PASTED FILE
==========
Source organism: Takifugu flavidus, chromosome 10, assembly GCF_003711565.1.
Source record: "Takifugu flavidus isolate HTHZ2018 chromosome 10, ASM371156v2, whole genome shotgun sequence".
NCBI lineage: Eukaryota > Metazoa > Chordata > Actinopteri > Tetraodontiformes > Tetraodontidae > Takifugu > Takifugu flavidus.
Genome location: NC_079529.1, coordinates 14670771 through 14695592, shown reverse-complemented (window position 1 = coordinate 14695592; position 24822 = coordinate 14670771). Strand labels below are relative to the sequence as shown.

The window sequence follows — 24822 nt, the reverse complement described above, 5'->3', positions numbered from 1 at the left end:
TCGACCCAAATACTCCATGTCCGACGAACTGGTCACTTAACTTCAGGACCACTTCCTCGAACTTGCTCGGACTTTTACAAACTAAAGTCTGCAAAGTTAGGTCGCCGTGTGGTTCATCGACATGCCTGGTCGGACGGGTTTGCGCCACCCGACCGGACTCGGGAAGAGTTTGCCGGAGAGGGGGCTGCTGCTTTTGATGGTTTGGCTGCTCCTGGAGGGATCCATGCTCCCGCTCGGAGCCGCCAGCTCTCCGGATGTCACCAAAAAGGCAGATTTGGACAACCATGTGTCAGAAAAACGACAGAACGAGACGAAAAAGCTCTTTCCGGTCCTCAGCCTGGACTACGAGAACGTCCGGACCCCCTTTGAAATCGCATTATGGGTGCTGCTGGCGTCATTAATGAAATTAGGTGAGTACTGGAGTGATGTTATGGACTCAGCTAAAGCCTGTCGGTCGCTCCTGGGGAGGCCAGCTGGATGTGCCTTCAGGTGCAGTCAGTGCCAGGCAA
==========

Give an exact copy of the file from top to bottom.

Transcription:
Source organism: Takifugu flavidus, chromosome 10, assembly GCF_003711565.1.
Source record: "Takifugu flavidus isolate HTHZ2018 chromosome 10, ASM371156v2, whole genome shotgun sequence".
NCBI lineage: Eukaryota > Metazoa > Chordata > Actinopteri > Tetraodontiformes > Tetraodontidae > Takifugu > Takifugu flavidus.
Genome location: NC_079529.1, coordinates 14670771 through 14695592, shown reverse-complemented (window position 1 = coordinate 14695592; position 24822 = coordinate 14670771). Strand labels below are relative to the sequence as shown.

The window sequence follows — 24822 nt, the reverse complement described above, 5'->3', positions numbered from 1 at the left end:
TCGACCCAAATACTCCATGTCCGACGAACTGGTCACTTAACTTCAGGACCACTTCCTCGAACTTGCTCGGACTTTTACAAACTAAAGTCTGCAAAGTTAGGTCGCCGTGTGGTTCATCGACATGCCTGGTCGGACGGGTTTGCGCCACCCGACCGGACTCGGGAAGAGTTTGCCGGAGAGGGGGCTGCTGCTTTTGATGGTTTGGCTGCTCCTGGAGGGATCCATGCTCCCGCTCGGAGCCGCCAGCTCTCCGGATGTCACCAAAAAGGCAGATTTGGACAACCATGTGTCAGAAAAACGACAGAACGAGACGAAAAAGCTCTTTCCGGTCCTCAGCCTGGACTACGAGAACGTCCGGACCCCCTTTGAAATCGCATTATGGGTGCTGCTGGCGTCATTAATGAAATTAGGTGAGTACTGGAGTGATGTTATGGACTCAGCTAAAGCCTGTCGGTCGCTCCTGGGGAGGCCAGCTGGATGTGCCTTCAGGTGCAGTCAGTGCCAGGCAA